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bigduckontax, Accountant
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I am 57 and pay into a Civil service pension at my work

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I am 57 and pay into a Civil service pension at my work under the old 'classic scheme'
I will be eligible for a state pension at the age of 66Am I allowed to start an additional private pension (maybe investment) whilst keeping my own employment pension going ?

Hello, I am Keith, one of the experts on Just Answer, and pleased to be able to help you with your question.

You most certainly are and you will receive tax relief on your contributions by paying premiums net whilst you provider claims the tax at the basic rate from HMRC. You should be aware of the following two points. Firstly the aggregate of your and any contribution made by your employer should not to exceed 40K in the current tax year. Secondly you should be careful not to allow your pension pot to exceed 1.25m. Failure to adhere to these limits can have heavy tax consequences.

I do hope that you have found my reply of assistance.

Customer: replied 1 year ago.
Thank you , I was hoping to start a small separate pension to keep my gross salary down ,but with the flexibility that I could stop payments if my situation changes. I realise that this may not be the most efficient return for a separate pension but I hope (even if I break even) on contributions that my intended short term reduction in disposable income (for other reasons) will be of benefit.

Have you considered the possibility of making Additional Voluntary Contributions (AVCs) into your CS pension scheme?

Some pensions providers will allow erratic contributions to their schemes, but you will have to shop around.

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Customer: replied 1 year ago.
Thank you, ***** ***** been paying voluntary into my pension £100 per month and also lump sums and after £4400 paid in this way realised how small the difference that made. I understand that this was 'added pension contributions' rather than AVCs and apparently there is a difference ?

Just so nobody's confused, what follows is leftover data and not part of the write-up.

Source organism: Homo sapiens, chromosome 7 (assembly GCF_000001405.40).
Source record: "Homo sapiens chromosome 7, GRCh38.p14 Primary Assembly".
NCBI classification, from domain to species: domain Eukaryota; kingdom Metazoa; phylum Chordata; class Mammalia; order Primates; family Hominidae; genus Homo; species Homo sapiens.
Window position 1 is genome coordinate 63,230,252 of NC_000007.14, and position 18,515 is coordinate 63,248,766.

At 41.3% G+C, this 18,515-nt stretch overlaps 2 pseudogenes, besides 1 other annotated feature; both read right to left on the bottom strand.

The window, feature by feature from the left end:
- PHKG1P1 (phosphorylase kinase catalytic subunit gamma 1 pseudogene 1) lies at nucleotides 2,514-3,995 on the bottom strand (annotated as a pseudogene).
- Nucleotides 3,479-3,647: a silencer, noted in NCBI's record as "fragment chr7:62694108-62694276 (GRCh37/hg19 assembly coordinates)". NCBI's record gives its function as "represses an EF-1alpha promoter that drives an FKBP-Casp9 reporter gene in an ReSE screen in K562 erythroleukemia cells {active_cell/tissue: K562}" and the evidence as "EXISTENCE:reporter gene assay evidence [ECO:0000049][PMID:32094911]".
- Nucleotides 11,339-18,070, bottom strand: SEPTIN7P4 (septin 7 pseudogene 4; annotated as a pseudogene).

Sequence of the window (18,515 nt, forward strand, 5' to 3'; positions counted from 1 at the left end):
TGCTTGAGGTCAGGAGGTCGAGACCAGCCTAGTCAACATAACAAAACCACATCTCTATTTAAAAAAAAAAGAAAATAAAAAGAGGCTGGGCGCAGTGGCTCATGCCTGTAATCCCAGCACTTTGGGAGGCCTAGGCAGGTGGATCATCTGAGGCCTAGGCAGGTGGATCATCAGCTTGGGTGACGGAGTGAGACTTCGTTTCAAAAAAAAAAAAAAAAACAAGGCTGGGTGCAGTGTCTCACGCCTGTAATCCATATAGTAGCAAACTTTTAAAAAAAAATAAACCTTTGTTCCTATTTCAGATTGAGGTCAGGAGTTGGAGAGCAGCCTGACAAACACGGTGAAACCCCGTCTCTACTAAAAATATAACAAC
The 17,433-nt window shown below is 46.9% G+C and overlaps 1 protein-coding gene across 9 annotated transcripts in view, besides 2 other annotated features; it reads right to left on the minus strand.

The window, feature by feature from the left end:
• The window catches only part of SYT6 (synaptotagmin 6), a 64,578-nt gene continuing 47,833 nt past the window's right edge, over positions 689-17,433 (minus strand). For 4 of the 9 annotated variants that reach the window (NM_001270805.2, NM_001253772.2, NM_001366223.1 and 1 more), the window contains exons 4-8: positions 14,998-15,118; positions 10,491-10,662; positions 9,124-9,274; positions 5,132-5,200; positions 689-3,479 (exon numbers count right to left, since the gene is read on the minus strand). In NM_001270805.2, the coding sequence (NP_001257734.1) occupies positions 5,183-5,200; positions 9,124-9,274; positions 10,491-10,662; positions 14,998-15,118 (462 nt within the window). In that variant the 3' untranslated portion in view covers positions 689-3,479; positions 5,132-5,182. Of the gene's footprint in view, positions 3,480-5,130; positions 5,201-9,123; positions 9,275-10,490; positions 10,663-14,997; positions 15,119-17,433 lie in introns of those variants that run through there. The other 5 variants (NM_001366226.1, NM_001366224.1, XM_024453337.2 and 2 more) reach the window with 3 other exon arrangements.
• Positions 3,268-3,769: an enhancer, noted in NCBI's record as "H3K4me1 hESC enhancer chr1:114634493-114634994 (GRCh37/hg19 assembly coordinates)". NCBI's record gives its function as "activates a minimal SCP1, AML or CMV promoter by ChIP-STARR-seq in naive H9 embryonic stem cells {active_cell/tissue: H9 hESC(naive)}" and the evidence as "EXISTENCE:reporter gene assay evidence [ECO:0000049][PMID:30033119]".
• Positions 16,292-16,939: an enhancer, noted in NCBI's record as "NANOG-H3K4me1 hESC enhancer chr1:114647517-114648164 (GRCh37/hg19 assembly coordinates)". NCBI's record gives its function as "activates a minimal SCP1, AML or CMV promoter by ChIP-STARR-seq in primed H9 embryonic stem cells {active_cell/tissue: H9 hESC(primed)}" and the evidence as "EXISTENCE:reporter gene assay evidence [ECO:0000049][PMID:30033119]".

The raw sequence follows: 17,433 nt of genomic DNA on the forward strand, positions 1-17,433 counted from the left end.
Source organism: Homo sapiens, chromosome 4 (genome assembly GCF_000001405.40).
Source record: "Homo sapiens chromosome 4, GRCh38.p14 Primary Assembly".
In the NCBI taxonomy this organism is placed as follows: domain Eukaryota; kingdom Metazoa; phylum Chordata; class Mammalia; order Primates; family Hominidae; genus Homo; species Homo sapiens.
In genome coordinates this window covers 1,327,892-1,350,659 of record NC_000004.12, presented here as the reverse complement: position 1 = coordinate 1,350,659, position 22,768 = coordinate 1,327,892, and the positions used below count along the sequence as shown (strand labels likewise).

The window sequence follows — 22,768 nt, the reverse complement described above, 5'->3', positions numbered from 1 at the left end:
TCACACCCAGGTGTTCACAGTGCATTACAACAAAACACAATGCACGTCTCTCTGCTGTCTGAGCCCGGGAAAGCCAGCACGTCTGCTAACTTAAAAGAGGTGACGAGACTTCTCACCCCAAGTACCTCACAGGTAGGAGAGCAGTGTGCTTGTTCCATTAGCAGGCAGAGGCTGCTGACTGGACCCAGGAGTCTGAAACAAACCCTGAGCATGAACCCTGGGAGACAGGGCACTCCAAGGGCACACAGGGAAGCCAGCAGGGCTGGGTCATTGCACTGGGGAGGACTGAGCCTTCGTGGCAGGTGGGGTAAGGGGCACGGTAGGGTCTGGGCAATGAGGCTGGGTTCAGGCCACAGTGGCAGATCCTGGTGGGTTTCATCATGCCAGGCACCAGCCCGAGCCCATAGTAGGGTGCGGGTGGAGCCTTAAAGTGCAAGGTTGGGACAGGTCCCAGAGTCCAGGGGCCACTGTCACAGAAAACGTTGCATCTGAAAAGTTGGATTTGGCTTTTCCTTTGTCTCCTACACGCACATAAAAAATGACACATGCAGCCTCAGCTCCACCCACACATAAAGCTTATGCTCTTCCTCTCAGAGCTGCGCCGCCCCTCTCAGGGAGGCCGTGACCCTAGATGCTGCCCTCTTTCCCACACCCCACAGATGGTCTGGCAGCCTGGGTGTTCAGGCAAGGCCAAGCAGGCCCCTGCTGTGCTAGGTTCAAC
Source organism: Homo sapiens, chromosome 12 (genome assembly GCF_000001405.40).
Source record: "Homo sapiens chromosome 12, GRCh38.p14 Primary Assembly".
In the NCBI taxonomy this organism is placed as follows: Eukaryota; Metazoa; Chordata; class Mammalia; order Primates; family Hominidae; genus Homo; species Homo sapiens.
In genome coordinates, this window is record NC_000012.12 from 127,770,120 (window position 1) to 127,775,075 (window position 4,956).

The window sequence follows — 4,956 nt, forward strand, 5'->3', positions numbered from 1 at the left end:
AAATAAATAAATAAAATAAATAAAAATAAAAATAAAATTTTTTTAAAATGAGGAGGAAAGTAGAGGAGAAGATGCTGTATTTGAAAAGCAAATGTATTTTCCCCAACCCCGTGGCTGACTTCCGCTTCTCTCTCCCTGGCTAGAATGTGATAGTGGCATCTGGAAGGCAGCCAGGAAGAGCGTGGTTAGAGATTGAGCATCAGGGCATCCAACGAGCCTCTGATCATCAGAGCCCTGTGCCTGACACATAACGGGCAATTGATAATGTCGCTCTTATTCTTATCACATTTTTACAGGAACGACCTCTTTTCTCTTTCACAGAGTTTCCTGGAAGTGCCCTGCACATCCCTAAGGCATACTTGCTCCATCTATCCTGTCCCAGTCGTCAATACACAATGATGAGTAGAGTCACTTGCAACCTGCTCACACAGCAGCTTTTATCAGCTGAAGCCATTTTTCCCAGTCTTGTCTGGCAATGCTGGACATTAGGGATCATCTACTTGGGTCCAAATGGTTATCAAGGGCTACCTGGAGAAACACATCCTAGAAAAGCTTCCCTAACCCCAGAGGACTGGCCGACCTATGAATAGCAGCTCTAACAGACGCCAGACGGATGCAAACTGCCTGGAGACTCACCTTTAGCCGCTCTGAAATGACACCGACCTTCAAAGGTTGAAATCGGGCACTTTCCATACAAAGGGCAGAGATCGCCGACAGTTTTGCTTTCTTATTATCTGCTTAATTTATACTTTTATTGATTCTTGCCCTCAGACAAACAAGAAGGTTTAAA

I was musing that an additional private pension in addition to an occupational pension could attract 25% tax relief on payments and reduce my short term disposable income which may be looked at in a possible legal matter in the next few months. Hence money effectively 'lost' to me could in effect be long term protected if only in a cost neuter (or small gain) capacity

The present problem with all private pension schemes is that the annuity rate, through the overall fall in interest rates, are equally small. I was lucky, i had a guaranteed annuity rate on one of my private pension schemes, but remember such largesse took Equitable Life to the wall. I think that you will find that the 'added pension contribution' is, effectively, an AVC. i can understand your concern, you pay in large sums and receive peanuts in return.

The tax relief on pension contributions is not at 25%, but at your marginal rate of tax providing your plus your employer's do not exceed the annual contribution limit and your pot remains within the lifetime allowance. Both these schemes became increasingly unpopular with the advent of private pension schemes.

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Customer: replied 1 year ago.
Thank you Keith

Delighted to have been of assistance.

Thank you for your support.